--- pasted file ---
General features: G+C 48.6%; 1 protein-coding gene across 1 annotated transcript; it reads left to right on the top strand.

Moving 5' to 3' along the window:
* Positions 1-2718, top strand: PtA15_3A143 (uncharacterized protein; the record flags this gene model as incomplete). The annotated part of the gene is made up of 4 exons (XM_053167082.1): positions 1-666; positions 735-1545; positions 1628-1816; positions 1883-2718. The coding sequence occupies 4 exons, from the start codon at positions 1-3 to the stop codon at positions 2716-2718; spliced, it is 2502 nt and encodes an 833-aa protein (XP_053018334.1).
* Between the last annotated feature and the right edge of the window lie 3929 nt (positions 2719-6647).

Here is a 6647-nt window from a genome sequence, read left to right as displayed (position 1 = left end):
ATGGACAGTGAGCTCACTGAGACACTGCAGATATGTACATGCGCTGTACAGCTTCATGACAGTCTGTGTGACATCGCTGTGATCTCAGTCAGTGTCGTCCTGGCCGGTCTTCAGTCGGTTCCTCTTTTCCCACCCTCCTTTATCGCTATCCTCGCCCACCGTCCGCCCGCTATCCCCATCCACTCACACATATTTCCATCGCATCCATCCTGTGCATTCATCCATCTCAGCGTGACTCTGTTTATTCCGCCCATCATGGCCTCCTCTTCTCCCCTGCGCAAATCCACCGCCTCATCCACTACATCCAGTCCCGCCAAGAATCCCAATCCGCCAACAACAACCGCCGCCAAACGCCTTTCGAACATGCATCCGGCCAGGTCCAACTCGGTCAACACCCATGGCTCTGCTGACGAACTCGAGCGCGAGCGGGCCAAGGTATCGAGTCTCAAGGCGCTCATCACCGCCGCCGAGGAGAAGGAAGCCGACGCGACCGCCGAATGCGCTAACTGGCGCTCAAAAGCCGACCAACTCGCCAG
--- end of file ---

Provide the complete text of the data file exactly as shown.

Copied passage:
General features: G+C 48.6%; 1 protein-coding gene across 1 annotated transcript; it reads left to right on the top strand.

Moving 5' to 3' along the window:
* Positions 1-2718, top strand: PtA15_3A143 (uncharacterized protein; the record flags this gene model as incomplete). The annotated part of the gene is made up of 4 exons (XM_053167082.1): positions 1-666; positions 735-1545; positions 1628-1816; positions 1883-2718. The coding sequence occupies 4 exons, from the start codon at positions 1-3 to the stop codon at positions 2716-2718; spliced, it is 2502 nt and encodes an 833-aa protein (XP_053018334.1).
* Between the last annotated feature and the right edge of the window lie 3929 nt (positions 2719-6647).

Here is a 6647-nt window from a genome sequence, read left to right as displayed (position 1 = left end):
ATGGACAGTGAGCTCACTGAGACACTGCAGATATGTACATGCGCTGTACAGCTTCATGACAGTCTGTGTGACATCGCTGTGATCTCAGTCAGTGTCGTCCTGGCCGGTCTTCAGTCGGTTCCTCTTTTCCCACCCTCCTTTATCGCTATCCTCGCCCACCGTCCGCCCGCTATCCCCATCCACTCACACATATTTCCATCGCATCCATCCTGTGCATTCATCCATCTCAGCGTGACTCTGTTTATTCCGCCCATCATGGCCTCCTCTTCTCCCCTGCGCAAATCCACCGCCTCATCCACTACATCCAGTCCCGCCAAGAATCCCAATCCGCCAACAACAACCGCCGCCAAACGCCTTTCGAACATGCATCCGGCCAGGTCCAACTCGGTCAACACCCATGGCTCTGCTGACGAACTCGAGCGCGAGCGGGCCAAGGTATCGAGTCTCAAGGCGCTCATCACCGCCGCCGAGGAGAAGGAAGCCGACGCGACCGCCGAATGCGCTAACTGGCGCTCAAAAGCCGACCAACTCGCCAG